The University of Michigan Engineering Council hosted a town hall meeting at the Lurie Engineering Center last night that featured discussion on the importance of establishing a positive social climate on campus and increasing tolerance among students.
A panel of University officials opened the program, including Jim Toy, a leading gay rights activist in the state and co-founder of what is now called the Spectrum Center, Director of the Office of Services for Students with Disabilities Stuart Segal, Associate Dean of the College of Engineering James Holloway, and Managing Director of the Center for Engineering Diversity and Outreach Robert Scott. The group spoke to a crowd of about 75 students about increasing diversity on campus and then opened up the floor for questions.
In light of recent incidences of bullying against LGBT young people, including Michigan Student Assembly President Chris Armstrong, Toy spoke about why the Spectrum Center is a crucial tool for gay, lesbian and transgendered students on campus. As a co-founder, Toy helped launch the center — which was called the Office of LGBT Affairs at the time — after the Gay Liberation Front in Ann Arbor asked the University to develop an organization that would cater to the needs of homosexual students.
Toy said he hopes to foster an environment of increased tolerance at the University by quelling hateful speech and cheers at hockey games, which he hopes University Athletic Director David Brandon makes a priority.
“The climate at hockey games is totally sexist and totally homophobic, and that situation has got to get addressed,” Toy said.
Extending the conversation beyond sexual orientation, the panel emphasized decreasing segregation in the classroom and on campus, particularly within the College of Engineering.
Holloway said many students view the liberal arts and humanities classes as pivotal places for learning the basics of respectful discussion and diverse interaction, but many don’t think they can learn the same values in the more science and math-based and less interactive discipline of engineering — a notion he believes is false.
“Sometimes as engineers, we tend to step back and say we do analytical stuff that’s all very clear cut and scientific, and so we don’t have that same kind of issue, we don’t interact in the same way,” Holloway said. “Of course that’s garbage, because we interact with each other in exactly those ways.
“Our ability to interact with each other in a respectful way, to hear each others’ needs, to take into account how various stakeholders have competing needs and how to balance those are very important as engineers,” he added.
Scott, a University alum, said while integration has greatly increased since he graduated in 1975, he still sees students of the same ethnicity clinging together and not venturing outside racial boundaries.
“The fact that minority students are here does not mean that they are necessarily included and engaged,” Scott said. “You can walk around campus and see diversity, and see that diversity moves in clumps. Our center is all about trying to change the paradigm.”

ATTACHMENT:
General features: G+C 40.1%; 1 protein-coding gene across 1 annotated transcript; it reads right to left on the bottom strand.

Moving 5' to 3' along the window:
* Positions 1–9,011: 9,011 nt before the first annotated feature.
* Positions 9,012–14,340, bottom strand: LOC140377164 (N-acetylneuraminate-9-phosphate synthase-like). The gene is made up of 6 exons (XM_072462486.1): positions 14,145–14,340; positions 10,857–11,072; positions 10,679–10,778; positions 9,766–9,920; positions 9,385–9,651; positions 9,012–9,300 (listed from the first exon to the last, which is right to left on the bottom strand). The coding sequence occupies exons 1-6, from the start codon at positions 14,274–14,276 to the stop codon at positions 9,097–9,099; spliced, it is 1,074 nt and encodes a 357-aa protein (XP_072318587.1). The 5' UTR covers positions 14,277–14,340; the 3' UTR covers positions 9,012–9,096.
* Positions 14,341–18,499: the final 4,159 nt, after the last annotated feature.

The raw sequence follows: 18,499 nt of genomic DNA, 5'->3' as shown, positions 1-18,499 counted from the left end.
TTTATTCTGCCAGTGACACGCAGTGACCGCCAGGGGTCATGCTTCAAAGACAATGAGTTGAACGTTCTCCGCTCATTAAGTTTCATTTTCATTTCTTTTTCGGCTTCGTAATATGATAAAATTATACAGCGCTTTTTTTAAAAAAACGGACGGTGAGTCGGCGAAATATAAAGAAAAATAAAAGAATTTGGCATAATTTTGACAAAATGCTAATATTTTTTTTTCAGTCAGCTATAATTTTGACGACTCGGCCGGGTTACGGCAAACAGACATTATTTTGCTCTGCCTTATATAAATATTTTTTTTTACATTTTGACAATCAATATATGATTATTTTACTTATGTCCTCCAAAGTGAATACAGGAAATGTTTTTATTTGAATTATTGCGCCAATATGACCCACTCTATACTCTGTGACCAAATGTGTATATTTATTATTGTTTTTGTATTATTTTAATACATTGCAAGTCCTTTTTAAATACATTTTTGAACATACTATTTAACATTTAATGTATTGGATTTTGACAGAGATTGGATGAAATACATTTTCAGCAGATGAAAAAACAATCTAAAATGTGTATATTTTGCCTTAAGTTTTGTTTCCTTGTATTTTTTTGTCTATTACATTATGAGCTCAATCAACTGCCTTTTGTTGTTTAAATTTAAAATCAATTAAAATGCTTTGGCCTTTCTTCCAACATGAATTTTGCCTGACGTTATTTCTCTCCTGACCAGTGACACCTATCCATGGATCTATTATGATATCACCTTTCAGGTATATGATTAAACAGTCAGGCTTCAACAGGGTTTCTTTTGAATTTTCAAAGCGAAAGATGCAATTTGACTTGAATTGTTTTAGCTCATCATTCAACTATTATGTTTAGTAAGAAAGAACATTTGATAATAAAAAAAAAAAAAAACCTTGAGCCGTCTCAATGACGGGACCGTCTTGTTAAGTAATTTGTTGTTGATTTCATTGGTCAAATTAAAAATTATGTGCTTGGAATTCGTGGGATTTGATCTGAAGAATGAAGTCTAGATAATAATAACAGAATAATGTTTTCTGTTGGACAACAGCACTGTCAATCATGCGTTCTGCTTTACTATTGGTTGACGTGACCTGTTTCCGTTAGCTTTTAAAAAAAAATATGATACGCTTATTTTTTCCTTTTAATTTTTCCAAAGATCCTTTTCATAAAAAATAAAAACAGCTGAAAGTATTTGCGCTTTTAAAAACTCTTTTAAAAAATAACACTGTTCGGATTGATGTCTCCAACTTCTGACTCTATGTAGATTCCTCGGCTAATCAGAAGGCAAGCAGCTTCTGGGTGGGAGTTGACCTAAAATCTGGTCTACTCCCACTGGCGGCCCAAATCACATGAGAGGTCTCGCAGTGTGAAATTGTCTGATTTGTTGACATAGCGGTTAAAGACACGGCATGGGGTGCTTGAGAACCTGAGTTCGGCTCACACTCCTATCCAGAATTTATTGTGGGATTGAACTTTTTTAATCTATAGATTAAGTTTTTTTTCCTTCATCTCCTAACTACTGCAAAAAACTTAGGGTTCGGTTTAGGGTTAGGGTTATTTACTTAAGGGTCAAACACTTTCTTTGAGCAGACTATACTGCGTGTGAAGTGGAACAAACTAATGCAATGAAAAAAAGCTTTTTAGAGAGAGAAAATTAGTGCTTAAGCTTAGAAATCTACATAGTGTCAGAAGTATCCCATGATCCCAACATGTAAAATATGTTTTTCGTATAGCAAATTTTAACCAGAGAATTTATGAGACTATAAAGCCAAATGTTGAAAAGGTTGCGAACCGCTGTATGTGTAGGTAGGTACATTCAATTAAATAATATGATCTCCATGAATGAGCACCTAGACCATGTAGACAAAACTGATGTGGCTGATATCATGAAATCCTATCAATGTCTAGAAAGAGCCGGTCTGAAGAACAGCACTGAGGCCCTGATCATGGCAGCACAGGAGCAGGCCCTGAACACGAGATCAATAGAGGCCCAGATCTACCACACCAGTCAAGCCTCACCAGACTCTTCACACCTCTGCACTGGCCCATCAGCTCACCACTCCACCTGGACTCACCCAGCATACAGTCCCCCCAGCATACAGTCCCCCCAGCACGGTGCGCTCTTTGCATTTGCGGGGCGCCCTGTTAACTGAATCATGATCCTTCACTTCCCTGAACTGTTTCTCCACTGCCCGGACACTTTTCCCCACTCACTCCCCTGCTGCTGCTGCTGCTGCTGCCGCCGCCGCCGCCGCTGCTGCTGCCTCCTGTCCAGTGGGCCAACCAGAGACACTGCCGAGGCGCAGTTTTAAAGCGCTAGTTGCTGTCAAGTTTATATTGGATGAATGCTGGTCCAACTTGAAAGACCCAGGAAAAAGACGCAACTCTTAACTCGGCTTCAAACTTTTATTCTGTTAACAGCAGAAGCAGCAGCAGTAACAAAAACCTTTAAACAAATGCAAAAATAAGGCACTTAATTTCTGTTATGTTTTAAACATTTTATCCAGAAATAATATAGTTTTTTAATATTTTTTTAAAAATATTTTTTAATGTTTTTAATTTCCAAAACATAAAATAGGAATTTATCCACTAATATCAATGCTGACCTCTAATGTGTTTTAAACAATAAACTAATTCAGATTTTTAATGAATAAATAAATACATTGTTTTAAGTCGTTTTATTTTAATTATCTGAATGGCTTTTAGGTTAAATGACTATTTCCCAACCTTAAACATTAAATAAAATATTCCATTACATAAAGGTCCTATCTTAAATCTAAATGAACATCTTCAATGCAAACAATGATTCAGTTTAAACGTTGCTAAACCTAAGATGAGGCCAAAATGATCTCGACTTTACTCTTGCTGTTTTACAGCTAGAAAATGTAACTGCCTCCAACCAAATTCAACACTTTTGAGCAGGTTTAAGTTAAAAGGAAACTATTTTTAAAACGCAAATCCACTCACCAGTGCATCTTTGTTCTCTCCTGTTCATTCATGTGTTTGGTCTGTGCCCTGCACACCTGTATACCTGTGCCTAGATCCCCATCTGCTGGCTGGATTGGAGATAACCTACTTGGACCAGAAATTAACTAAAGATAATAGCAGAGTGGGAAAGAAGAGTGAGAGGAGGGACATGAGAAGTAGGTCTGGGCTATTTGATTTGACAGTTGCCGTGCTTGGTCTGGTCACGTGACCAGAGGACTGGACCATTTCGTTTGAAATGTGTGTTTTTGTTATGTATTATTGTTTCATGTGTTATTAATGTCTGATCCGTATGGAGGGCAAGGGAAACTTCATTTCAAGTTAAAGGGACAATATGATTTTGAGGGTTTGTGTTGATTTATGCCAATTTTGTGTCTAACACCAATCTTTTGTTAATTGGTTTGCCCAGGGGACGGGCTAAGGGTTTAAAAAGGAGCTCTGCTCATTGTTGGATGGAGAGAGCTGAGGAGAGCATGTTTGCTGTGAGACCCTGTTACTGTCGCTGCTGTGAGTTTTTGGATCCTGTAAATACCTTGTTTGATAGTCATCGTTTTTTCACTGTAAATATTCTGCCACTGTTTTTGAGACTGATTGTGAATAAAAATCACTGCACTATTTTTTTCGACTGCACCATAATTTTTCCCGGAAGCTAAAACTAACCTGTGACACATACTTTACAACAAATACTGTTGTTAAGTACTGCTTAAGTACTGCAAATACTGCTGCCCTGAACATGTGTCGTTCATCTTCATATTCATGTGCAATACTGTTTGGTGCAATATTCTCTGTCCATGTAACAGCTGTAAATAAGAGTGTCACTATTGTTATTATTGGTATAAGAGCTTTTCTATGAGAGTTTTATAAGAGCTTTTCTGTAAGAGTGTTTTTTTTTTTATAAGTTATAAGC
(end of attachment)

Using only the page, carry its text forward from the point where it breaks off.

Halloway said the College of Engineering is also working to increase diversity in gender in the engineering field. He added that the college has been trying to implement various techniques to enroll more women in engineering programs, especially computer engineering which has been a predominantly male-driven concentration.
“One strategy that we are trying to peruse is to recruit faculty that are more representative of the student body, and we’ve actually had some pretty good success with women faculty in some departments,” Holloway said.
Scott said while female enrollment in computer science engineering is low, information technology companies are continually looking to recruit female employees, adding that women engineers should not be discouraged by the prevalence of men in industry.
“Women do as well or better than men in industry from an IT standpoint,” Scott said. “Corporations are doing everything they can to encourage women to go into computer science and computer engineering because there’s a desperate need for that talent going forward.”
In addition to embracing racial and gender equality, Segal said he believes students need to be more aware of the prevalence of disabilities and unreported mental disorders on campus. Segal said he hopes that students with mental disorders will someday feel more comfortable about being open about them in order to get rid of negative stereotypes.
“Most of the disabilities that are on campus are invisible,” Segal said. “A person with a disability has their own sort of needs, wants, desires, comforts, and securities around the issue. There’s a lot of stigma within these groups to be public and identify themselves.”
Segal said that because students he works with want to keep their mental disorders secret among friends, when he encounters them on campus they often ignore him.
“There’s still a lot of work to do to get people even comfortable with their own disability, to see it not in such a stigmatized way, because we all carry a bunch of stereotypes, particularly with mental health issues,” Segal said.
Engineering senior Bethany Glesner, honors and services director of UMEC, said the group decided to throw the event after receiving grievances that meetings were failing to focus on improving the state of campus life.
“We had gotten complaints in the past that our general body meetings were boring and not useful, so we were trying to come up with a way to get not only the student organizations involved but also the student population at large to come and actually participate,” Glesner said.
“People are willing to talk about campus climate and people are willing to help if you have problems,” she added. “There are resources and campus climate can be a problem, but it can also be improved.”